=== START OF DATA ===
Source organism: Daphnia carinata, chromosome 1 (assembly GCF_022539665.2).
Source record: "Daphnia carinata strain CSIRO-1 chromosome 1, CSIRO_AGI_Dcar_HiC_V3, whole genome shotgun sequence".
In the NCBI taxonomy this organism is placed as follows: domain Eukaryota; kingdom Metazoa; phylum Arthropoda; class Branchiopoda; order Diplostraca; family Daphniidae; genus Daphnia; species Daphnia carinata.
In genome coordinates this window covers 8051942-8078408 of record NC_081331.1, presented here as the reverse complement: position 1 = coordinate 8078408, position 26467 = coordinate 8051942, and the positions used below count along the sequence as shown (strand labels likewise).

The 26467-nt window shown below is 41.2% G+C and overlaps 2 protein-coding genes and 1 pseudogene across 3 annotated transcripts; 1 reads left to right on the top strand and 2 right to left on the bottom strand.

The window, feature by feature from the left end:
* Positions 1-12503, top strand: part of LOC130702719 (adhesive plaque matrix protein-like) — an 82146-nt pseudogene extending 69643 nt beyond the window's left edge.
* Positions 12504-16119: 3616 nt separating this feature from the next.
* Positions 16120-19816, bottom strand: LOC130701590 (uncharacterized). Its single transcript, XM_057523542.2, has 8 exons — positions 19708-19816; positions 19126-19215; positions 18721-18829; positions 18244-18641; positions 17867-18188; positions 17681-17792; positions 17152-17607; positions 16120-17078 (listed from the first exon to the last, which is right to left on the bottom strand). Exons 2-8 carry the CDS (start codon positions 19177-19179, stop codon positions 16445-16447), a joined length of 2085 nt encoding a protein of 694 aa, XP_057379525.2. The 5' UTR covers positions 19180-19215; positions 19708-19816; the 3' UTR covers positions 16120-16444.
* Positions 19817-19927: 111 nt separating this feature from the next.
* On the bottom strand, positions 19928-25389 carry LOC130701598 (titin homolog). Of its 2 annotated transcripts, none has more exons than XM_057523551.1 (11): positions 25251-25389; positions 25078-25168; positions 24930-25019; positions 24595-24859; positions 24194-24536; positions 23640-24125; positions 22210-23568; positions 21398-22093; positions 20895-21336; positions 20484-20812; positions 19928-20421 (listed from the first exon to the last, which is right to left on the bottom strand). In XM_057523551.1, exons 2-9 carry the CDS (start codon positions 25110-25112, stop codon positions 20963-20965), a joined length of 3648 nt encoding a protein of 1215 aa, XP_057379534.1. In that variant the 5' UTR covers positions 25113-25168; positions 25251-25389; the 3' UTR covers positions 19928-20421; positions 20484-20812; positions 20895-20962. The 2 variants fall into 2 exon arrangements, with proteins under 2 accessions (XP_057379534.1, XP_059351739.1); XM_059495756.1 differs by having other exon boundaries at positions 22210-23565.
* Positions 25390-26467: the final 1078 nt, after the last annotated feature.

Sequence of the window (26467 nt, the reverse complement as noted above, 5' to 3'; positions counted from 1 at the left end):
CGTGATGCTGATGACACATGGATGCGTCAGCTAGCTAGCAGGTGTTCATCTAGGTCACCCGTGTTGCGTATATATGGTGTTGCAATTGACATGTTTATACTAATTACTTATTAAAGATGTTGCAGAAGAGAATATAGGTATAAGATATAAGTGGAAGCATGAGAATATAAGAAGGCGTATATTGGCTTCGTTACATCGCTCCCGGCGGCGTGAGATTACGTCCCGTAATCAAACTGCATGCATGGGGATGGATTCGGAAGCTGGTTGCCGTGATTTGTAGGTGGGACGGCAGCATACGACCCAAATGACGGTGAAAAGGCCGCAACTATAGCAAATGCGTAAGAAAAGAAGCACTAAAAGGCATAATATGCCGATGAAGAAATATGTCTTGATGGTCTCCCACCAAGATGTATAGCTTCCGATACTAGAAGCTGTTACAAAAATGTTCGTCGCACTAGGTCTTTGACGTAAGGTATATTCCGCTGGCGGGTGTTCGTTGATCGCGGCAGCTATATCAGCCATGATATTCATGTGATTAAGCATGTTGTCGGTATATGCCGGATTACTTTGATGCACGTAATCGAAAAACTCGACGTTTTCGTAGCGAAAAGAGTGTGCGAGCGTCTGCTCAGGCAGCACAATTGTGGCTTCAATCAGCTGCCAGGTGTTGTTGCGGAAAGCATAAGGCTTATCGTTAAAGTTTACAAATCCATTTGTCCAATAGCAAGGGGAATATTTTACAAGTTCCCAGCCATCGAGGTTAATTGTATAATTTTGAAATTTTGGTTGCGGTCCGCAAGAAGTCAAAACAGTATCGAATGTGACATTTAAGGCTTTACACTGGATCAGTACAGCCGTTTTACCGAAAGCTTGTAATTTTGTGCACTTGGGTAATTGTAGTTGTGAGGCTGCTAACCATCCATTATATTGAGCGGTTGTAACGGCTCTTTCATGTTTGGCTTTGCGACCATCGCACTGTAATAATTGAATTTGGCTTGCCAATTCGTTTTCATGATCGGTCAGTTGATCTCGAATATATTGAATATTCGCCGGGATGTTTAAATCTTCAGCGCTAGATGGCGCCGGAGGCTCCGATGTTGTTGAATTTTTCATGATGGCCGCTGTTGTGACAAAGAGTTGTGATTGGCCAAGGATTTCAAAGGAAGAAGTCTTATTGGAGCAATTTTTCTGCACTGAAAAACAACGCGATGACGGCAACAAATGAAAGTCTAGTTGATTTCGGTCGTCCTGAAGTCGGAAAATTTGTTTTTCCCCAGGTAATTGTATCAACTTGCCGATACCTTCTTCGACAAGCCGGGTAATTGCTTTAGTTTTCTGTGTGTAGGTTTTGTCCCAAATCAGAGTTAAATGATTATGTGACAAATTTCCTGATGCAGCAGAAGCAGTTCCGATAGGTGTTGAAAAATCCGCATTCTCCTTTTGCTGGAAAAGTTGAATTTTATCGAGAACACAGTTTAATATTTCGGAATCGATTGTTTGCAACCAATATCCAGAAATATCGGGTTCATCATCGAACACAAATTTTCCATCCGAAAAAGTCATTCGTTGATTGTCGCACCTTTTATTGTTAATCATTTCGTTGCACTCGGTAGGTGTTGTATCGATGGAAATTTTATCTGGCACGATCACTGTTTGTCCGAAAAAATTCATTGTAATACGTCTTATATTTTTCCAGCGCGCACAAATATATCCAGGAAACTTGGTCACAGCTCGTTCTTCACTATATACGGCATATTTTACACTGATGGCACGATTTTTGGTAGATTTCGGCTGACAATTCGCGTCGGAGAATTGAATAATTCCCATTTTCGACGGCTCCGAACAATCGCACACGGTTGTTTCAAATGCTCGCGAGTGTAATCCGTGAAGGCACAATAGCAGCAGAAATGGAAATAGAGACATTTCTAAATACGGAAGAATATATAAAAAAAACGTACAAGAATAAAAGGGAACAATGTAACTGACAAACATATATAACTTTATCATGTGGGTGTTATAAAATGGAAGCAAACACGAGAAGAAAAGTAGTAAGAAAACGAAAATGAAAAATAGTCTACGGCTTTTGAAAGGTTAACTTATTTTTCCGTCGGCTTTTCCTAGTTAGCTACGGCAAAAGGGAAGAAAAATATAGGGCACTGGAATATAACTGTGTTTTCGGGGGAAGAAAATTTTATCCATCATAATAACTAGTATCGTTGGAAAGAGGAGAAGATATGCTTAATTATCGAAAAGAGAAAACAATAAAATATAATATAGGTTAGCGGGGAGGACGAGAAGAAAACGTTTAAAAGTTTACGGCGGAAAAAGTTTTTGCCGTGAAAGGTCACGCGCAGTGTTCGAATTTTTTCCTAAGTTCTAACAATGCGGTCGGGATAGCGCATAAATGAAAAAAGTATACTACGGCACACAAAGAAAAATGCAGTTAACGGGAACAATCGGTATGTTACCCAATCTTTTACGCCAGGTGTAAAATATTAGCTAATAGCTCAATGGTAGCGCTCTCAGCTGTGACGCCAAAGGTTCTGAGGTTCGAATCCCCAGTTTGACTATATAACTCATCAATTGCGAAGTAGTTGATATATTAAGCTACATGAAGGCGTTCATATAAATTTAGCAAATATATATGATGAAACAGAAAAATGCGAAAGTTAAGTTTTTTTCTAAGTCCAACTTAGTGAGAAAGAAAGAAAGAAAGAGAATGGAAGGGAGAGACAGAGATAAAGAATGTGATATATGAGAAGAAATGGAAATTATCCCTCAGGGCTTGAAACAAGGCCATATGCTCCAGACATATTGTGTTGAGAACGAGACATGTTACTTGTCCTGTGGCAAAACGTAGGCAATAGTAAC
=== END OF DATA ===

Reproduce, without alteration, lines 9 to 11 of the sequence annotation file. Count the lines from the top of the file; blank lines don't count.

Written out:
* Positions 16120-19816, bottom strand: LOC130701590 (uncharacterized). Its single transcript, XM_057523542.2, has 8 exons — positions 19708-19816; positions 19126-19215; positions 18721-18829; positions 18244-18641; positions 17867-18188; positions 17681-17792; positions 17152-17607; positions 16120-17078 (listed from the first exon to the last, which is right to left on the bottom strand). Exons 2-8 carry the CDS (start codon positions 19177-19179, stop codon positions 16445-16447), a joined length of 2085 nt encoding a protein of 694 aa, XP_057379525.2. The 5' UTR covers positions 19180-19215; positions 19708-19816; the 3' UTR covers positions 16120-16444.
* Positions 19817-19927: 111 nt separating this feature from the next.
* On the bottom strand, positions 19928-25389 carry LOC130701598 (titin homolog). Of its 2 annotated transcripts, none has more exons than XM_057523551.1 (11): positions 25251-25389; positions 25078-25168; positions 24930-25019; positions 24595-24859; positions 24194-24536; positions 23640-24125; positions 22210-23568; positions 21398-22093; positions 20895-21336; positions 20484-20812; positions 19928-20421 (listed from the first exon to the last, which is right to left on the bottom strand). In XM_057523551.1, exons 2-9 carry the CDS (start codon positions 25110-25112, stop codon positions 20963-20965), a joined length of 3648 nt encoding a protein of 1215 aa, XP_057379534.1. In that variant the 5' UTR covers positions 25113-25168; positions 25251-25389; the 3' UTR covers positions 19928-20421; positions 20484-20812; positions 20895-20962. The 2 variants fall into 2 exon arrangements, with proteins under 2 accessions (XP_057379534.1, XP_059351739.1); XM_059495756.1 differs by having other exon boundaries at positions 22210-23565.